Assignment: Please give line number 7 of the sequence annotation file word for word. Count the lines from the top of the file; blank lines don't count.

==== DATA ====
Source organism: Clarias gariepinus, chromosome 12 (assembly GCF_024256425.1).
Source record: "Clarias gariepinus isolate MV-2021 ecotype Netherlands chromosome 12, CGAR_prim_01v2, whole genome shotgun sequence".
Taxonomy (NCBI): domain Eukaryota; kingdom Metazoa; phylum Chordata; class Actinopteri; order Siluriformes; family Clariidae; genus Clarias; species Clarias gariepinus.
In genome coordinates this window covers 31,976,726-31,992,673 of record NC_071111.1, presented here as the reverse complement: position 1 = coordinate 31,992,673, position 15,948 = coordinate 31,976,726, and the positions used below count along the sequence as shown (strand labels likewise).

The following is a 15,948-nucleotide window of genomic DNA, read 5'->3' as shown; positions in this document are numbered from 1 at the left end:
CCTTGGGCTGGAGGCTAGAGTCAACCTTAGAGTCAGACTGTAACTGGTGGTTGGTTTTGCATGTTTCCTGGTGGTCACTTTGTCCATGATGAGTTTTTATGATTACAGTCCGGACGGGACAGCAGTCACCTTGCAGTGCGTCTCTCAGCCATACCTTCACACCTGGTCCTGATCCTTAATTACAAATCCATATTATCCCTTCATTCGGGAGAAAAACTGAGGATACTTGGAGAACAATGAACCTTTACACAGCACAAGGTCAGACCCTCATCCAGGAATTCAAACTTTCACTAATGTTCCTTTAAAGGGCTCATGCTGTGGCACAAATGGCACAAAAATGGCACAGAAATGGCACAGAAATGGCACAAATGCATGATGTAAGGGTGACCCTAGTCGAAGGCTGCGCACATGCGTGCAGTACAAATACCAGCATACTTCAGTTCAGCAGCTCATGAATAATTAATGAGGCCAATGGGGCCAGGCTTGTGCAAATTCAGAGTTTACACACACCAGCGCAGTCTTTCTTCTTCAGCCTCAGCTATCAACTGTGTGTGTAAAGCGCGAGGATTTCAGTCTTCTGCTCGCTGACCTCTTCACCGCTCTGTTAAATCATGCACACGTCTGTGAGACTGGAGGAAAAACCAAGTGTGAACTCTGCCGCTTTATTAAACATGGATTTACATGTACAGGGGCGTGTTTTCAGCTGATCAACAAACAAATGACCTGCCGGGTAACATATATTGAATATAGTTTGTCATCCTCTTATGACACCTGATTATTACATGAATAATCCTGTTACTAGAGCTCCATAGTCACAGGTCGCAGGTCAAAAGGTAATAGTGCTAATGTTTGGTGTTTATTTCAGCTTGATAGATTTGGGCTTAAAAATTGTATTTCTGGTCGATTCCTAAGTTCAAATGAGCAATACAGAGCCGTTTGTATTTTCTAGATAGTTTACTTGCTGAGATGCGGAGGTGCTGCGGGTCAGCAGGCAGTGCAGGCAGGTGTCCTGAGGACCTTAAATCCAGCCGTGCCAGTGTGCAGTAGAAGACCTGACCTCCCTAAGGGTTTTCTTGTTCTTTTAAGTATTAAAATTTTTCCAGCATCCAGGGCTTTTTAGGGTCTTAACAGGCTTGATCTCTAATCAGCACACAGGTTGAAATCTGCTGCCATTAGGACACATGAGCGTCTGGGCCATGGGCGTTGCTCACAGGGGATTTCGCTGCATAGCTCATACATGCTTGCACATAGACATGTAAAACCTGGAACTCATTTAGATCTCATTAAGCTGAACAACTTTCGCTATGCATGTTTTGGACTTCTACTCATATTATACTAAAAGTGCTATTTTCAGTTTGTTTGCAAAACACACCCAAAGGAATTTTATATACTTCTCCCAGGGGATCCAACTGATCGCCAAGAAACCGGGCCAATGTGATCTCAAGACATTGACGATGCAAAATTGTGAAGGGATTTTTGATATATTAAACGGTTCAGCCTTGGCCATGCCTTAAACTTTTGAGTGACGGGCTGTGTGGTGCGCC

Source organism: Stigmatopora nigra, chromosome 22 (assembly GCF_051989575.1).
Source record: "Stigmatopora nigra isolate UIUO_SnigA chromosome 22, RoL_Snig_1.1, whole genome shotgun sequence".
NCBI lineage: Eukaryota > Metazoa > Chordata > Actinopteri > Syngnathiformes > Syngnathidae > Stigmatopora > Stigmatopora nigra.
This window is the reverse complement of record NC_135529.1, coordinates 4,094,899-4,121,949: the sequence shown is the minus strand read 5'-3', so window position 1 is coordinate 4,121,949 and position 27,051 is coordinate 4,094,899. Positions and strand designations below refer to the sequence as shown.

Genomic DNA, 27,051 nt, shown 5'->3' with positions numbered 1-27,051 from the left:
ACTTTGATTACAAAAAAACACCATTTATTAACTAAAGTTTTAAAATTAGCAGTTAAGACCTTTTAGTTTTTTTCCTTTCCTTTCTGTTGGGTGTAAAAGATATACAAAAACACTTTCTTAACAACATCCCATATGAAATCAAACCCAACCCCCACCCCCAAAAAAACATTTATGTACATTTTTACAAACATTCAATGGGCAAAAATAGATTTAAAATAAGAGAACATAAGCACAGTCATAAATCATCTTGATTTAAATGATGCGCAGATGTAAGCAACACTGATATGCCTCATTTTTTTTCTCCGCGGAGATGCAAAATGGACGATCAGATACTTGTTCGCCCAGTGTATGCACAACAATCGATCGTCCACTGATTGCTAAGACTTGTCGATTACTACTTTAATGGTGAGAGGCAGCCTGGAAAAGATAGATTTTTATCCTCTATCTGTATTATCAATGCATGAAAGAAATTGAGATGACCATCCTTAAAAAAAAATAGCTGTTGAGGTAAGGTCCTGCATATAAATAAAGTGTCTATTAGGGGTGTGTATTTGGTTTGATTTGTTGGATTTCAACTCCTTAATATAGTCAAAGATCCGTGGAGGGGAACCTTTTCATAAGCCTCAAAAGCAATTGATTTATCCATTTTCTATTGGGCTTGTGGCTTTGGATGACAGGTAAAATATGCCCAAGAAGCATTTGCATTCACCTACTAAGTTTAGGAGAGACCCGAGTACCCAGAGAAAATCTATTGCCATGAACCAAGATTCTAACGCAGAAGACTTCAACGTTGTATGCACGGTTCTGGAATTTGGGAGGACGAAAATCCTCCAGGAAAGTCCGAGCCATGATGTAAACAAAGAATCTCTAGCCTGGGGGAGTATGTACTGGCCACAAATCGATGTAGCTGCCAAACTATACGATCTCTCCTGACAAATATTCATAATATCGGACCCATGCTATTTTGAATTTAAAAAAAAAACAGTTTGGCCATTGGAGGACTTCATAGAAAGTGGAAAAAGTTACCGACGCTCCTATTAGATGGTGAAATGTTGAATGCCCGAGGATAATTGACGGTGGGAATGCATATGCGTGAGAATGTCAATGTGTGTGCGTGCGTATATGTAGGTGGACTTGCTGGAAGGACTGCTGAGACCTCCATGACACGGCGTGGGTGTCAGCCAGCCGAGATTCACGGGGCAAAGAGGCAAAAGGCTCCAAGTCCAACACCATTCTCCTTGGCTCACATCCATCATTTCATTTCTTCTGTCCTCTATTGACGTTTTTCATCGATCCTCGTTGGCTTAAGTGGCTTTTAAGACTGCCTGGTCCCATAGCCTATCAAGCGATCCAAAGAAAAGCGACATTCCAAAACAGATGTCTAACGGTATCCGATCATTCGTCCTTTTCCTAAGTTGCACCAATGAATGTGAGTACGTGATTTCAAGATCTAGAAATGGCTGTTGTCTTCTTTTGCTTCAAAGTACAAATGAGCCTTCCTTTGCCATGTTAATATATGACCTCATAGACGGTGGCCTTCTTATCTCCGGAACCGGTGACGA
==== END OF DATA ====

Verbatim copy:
Source organism: Stigmatopora nigra, chromosome 22 (assembly GCF_051989575.1).